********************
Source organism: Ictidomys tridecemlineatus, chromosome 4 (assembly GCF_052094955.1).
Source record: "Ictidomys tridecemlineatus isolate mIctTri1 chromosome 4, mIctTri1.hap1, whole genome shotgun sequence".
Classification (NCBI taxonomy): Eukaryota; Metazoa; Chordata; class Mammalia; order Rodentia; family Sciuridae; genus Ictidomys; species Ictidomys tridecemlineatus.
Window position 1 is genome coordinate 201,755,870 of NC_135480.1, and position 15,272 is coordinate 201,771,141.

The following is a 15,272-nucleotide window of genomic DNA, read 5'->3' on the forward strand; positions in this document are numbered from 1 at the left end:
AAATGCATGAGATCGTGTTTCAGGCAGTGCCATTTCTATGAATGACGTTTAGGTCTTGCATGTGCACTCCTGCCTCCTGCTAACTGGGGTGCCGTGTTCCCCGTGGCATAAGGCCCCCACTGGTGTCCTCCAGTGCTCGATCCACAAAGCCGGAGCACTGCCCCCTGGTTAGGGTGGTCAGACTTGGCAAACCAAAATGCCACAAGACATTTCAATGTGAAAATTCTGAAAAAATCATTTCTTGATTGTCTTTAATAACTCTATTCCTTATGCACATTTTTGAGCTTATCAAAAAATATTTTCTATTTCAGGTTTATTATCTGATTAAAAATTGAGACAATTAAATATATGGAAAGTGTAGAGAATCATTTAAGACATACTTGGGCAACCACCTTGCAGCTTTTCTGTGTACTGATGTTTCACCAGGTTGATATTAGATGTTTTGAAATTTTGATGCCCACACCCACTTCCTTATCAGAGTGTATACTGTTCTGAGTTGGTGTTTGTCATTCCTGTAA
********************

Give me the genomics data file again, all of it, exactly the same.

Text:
Source organism: Ictidomys tridecemlineatus, chromosome 4 (assembly GCF_052094955.1).
Source record: "Ictidomys tridecemlineatus isolate mIctTri1 chromosome 4, mIctTri1.hap1, whole genome shotgun sequence".
Classification (NCBI taxonomy): Eukaryota; Metazoa; Chordata; class Mammalia; order Rodentia; family Sciuridae; genus Ictidomys; species Ictidomys tridecemlineatus.
Window position 1 is genome coordinate 201,755,870 of NC_135480.1, and position 15,272 is coordinate 201,771,141.

The following is a 15,272-nucleotide window of genomic DNA, read 5'->3' on the forward strand; positions in this document are numbered from 1 at the left end:
AAATGCATGAGATCGTGTTTCAGGCAGTGCCATTTCTATGAATGACGTTTAGGTCTTGCATGTGCACTCCTGCCTCCTGCTAACTGGGGTGCCGTGTTCCCCGTGGCATAAGGCCCCCACTGGTGTCCTCCAGTGCTCGATCCACAAAGCCGGAGCACTGCCCCCTGGTTAGGGTGGTCAGACTTGGCAAACCAAAATGCCACAAGACATTTCAATGTGAAAATTCTGAAAAAATCATTTCTTGATTGTCTTTAATAACTCTATTCCTTATGCACATTTTTGAGCTTATCAAAAAATATTTTCTATTTCAGGTTTATTATCTGATTAAAAATTGAGACAATTAAATATATGGAAAGTGTAGAGAATCATTTAAGACATACTTGGGCAACCACCTTGCAGCTTTTCTGTGTACTGATGTTTCACCAGGTTGATATTAGATGTTTTGAAATTTTGATGCCCACACCCACTTCCTTATCAGAGTGTATACTGTTCTGAGTTGGTGTTTGTCATTCCTGTAA